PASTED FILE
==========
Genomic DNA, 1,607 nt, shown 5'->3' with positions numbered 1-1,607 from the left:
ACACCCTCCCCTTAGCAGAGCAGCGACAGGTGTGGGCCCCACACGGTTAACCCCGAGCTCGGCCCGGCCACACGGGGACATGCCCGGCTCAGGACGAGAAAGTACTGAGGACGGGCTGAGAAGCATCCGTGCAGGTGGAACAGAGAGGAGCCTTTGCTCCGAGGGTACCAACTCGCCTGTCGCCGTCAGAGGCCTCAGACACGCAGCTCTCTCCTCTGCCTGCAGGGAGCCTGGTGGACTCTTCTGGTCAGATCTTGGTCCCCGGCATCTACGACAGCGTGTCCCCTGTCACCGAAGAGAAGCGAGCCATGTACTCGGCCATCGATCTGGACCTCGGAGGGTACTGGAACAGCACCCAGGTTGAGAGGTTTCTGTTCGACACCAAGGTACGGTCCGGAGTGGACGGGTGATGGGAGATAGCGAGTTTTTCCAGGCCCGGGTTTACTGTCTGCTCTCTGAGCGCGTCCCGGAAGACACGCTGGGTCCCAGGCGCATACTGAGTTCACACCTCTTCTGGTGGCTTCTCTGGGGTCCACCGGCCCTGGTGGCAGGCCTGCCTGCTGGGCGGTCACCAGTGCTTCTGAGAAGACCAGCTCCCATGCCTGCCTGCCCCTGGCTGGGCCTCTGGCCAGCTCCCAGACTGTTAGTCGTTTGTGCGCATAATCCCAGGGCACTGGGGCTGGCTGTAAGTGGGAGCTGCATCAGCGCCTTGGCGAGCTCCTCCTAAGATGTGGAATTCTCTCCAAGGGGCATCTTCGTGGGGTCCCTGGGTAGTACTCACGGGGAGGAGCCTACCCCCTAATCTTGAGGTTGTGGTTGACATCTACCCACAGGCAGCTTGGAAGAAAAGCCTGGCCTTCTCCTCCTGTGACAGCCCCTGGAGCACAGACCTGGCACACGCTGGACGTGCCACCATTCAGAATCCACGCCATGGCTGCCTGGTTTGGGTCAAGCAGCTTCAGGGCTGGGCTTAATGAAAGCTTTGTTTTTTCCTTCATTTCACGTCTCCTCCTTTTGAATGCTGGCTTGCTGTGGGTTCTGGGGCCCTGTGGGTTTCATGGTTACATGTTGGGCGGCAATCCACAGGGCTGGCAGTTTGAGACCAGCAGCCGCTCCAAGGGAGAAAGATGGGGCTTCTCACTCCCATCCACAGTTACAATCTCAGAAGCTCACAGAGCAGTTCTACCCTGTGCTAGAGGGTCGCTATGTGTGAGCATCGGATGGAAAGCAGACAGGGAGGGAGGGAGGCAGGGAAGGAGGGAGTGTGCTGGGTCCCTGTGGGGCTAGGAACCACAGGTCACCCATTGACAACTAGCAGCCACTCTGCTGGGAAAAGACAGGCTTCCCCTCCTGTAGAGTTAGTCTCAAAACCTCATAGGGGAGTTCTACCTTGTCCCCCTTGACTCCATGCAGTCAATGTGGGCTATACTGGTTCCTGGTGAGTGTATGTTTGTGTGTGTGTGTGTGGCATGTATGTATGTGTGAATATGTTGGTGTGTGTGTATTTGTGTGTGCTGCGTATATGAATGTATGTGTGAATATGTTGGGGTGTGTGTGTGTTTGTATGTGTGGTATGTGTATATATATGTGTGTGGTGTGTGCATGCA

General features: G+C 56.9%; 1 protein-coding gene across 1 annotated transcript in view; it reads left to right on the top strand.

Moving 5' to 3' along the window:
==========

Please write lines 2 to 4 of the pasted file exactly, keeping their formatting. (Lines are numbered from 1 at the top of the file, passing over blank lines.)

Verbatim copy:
ACACCCTCCCCTTAGCAGAGCAGCGACAGGTGTGGGCCCCACACGGTTAACCCCGAGCTCGGCCCGGCCACACGGGGACATGCCCGGCTCAGGACGAGAAAGTACTGAGGACGGGCTGAGAAGCATCCGTGCAGGTGGAACAGAGAGGAGCCTTTGCTCCGAGGGTACCAACTCGCCTGTCGCCGTCAGAGGCCTCAGACACGCAGCTCTCTCCTCTGCCTGCAGGGAGCCTGGTGGACTCTTCTGGTCAGATCTTGGTCCCCGGCATCTACGACAGCGTGTCCCCTGTCACCGAAGAGAAGCGAGCCATGTACTCGGCCATCGATCTGGACCTCGGAGGGTACTGGAACAGCACCCAGGTTGAGAGGTTTCTGTTCGACACCAAGGTACGGTCCGGAGTGGACGGGTGATGGGAGATAGCGAGTTTTTCCAGGCCCGGGTTTACTGTCTGCTCTCTGAGCGCGTCCCGGAAGACACGCTGGGTCCCAGGCGCATACTGAGTTCACACCTCTTCTGGTGGCTTCTCTGGGGTCCACCGGCCCTGGTGGCAGGCCTGCCTGCTGGGCGGTCACCAGTGCTTCTGAGAAGACCAGCTCCCATGCCTGCCTGCCCCTGGCTGGGCCTCTGGCCAGCTCCCAGACTGTTAGTCGTTTGTGCGCATAATCCCAGGGCACTGGGGCTGGCTGTAAGTGGGAGCTGCATCAGCGCCTTGGCGAGCTCCTCCTAAGATGTGGAATTCTCTCCAAGGGGCATCTTCGTGGGGTCCCTGGGTAGTACTCACGGGGAGGAGCCTACCCCCTAATCTTGAGGTTGTGGTTGACATCTACCCACAGGCAGCTTGGAAGAAAAGCCTGGCCTTCTCCTCCTGTGACAGCCCCTGGAGCACAGACCTGGCACACGCTGGACGTGCCACCATTCAGAATCCACGCCATGGCTGCCTGGTTTGGGTCAAGCAGCTTCAGGGCTGGGCTTAATGAAAGCTTTGTTTTTTCCTTCATTTCACGTCTCCTCCTTTTGAATGCTGGCTTGCTGTGGGTTCTGGGGCCCTGTGGGTTTCATGGTTACATGTTGGGCGGCAATCCACAGGGCTGGCAGTTTGAGACCAGCAGCCGCTCCAAGGGAGAAAGATGGGGCTTCTCACTCCCATCCACAGTTACAATCTCAGAAGCTCACAGAGCAGTTCTACCCTGTGCTAGAGGGTCGCTATGTGTGAGCATCGGATGGAAAGCAGACAGGGAGGGAGGGAGGCAGGGAAGGAGGGAGTGTGCTGGGTCCCTGTGGGGCTAGGAACCACAGGTCACCCATTGACAACTAGCAGCCACTCTGCTGGGAAAAGACAGGCTTCCCCTCCTGTAGAGTTAGTCTCAAAACCTCATAGGGGAGTTCTACCTTGTCCCCCTTGACTCCATGCAGTCAATGTGGGCTATACTGGTTCCTGGTGAGTGTATGTTTGTGTGTGTGTGTGTGGCATGTATGTATGTGTGAATATGTTGGTGTGTGTGTATTTGTGTGTGCTGCGTATATGAATGTATGTGTGAATATGTTGGGGTGTGTGTGTGTTTGTATGTGTGGTATGTGTATATATATGTGTGTGGTGTGTGCATGCA

General features: G+C 56.9%; 1 protein-coding gene across 1 annotated transcript in view; it reads left to right on the top strand.

Moving 5' to 3' along the window: